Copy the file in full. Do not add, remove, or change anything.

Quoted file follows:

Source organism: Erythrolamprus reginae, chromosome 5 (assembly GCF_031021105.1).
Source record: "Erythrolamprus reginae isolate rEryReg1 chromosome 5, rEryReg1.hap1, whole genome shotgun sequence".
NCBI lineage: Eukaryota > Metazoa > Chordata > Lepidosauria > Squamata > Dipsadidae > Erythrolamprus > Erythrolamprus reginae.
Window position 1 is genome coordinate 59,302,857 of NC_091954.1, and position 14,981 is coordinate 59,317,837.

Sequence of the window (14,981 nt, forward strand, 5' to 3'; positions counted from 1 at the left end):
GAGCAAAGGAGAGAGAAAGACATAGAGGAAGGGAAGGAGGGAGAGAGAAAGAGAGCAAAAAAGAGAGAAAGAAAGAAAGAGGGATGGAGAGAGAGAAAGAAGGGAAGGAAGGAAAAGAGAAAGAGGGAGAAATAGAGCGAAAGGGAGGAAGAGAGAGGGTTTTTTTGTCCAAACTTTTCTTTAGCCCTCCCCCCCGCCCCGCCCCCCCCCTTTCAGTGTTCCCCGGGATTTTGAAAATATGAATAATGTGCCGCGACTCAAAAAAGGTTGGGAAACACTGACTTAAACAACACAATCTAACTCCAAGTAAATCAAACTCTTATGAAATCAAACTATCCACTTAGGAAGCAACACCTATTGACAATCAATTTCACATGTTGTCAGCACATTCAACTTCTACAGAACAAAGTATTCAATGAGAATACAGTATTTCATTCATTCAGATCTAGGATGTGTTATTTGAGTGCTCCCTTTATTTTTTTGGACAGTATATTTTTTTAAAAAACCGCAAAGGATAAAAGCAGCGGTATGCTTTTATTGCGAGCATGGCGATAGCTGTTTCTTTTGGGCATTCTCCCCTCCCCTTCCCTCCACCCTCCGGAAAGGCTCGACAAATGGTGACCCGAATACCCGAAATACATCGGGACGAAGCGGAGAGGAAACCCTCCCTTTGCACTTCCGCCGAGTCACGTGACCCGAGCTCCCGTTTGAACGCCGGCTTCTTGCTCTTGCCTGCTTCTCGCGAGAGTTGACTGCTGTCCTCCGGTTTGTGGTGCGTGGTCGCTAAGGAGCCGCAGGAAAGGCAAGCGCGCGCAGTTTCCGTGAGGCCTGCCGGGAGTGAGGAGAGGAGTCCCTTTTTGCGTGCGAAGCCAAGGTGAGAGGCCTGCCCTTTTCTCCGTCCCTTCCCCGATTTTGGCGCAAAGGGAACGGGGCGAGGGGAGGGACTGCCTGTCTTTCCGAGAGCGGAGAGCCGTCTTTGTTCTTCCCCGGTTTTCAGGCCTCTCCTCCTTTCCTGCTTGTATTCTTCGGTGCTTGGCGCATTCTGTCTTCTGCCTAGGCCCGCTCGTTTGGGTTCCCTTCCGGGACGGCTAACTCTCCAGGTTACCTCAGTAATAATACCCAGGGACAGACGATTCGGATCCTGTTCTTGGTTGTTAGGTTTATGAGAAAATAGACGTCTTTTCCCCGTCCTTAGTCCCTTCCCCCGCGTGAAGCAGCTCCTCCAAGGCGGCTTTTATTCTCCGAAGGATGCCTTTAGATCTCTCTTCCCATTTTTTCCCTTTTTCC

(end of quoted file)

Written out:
Source organism: Erythrolamprus reginae, chromosome 5 (assembly GCF_031021105.1).
Source record: "Erythrolamprus reginae isolate rEryReg1 chromosome 5, rEryReg1.hap1, whole genome shotgun sequence".
NCBI lineage: Eukaryota > Metazoa > Chordata > Lepidosauria > Squamata > Dipsadidae > Erythrolamprus > Erythrolamprus reginae.
Window position 1 is genome coordinate 59,302,857 of NC_091954.1, and position 14,981 is coordinate 59,317,837.

Sequence of the window (14,981 nt, forward strand, 5' to 3'; positions counted from 1 at the left end):
GAGCAAAGGAGAGAGAAAGACATAGAGGAAGGGAAGGAGGGAGAGAGAAAGAGAGCAAAAAAGAGAGAAAGAAAGAAAGAGGGATGGAGAGAGAGAAAGAAGGGAAGGAAGGAAAAGAGAAAGAGGGAGAAATAGAGCGAAAGGGAGGAAGAGAGAGGGTTTTTTTGTCCAAACTTTTCTTTAGCCCTCCCCCCCGCCCCGCCCCCCCCCTTTCAGTGTTCCCCGGGATTTTGAAAATATGAATAATGTGCCGCGACTCAAAAAAGGTTGGGAAACACTGACTTAAACAACACAATCTAACTCCAAGTAAATCAAACTCTTATGAAATCAAACTATCCACTTAGGAAGCAACACCTATTGACAATCAATTTCACATGTTGTCAGCACATTCAACTTCTACAGAACAAAGTATTCAATGAGAATACAGTATTTCATTCATTCAGATCTAGGATGTGTTATTTGAGTGCTCCCTTTATTTTTTTGGACAGTATATTTTTTTAAAAAACCGCAAAGGATAAAAGCAGCGGTATGCTTTTATTGCGAGCATGGCGATAGCTGTTTCTTTTGGGCATTCTCCCCTCCCCTTCCCTCCACCCTCCGGAAAGGCTCGACAAATGGTGACCCGAATACCCGAAATACATCGGGACGAAGCGGAGAGGAAACCCTCCCTTTGCACTTCCGCCGAGTCACGTGACCCGAGCTCCCGTTTGAACGCCGGCTTCTTGCTCTTGCCTGCTTCTCGCGAGAGTTGACTGCTGTCCTCCGGTTTGTGGTGCGTGGTCGCTAAGGAGCCGCAGGAAAGGCAAGCGCGCGCAGTTTCCGTGAGGCCTGCCGGGAGTGAGGAGAGGAGTCCCTTTTTGCGTGCGAAGCCAAGGTGAGAGGCCTGCCCTTTTCTCCGTCCCTTCCCCGATTTTGGCGCAAAGGGAACGGGGCGAGGGGAGGGACTGCCTGTCTTTCCGAGAGCGGAGAGCCGTCTTTGTTCTTCCCCGGTTTTCAGGCCTCTCCTCCTTTCCTGCTTGTATTCTTCGGTGCTTGGCGCATTCTGTCTTCTGCCTAGGCCCGCTCGTTTGGGTTCCCTTCCGGGACGGCTAACTCTCCAGGTTACCTCAGTAATAATACCCAGGGACAGACGATTCGGATCCTGTTCTTGGTTGTTAGGTTTATGAGAAAATAGACGTCTTTTCCCCGTCCTTAGTCCCTTCCCCCGCGTGAAGCAGCTCCTCCAAGGCGGCTTTTATTCTCCGAAGGATGCCTTTAGATCTCTCTTCCCATTTTTTCCCTTTTTCC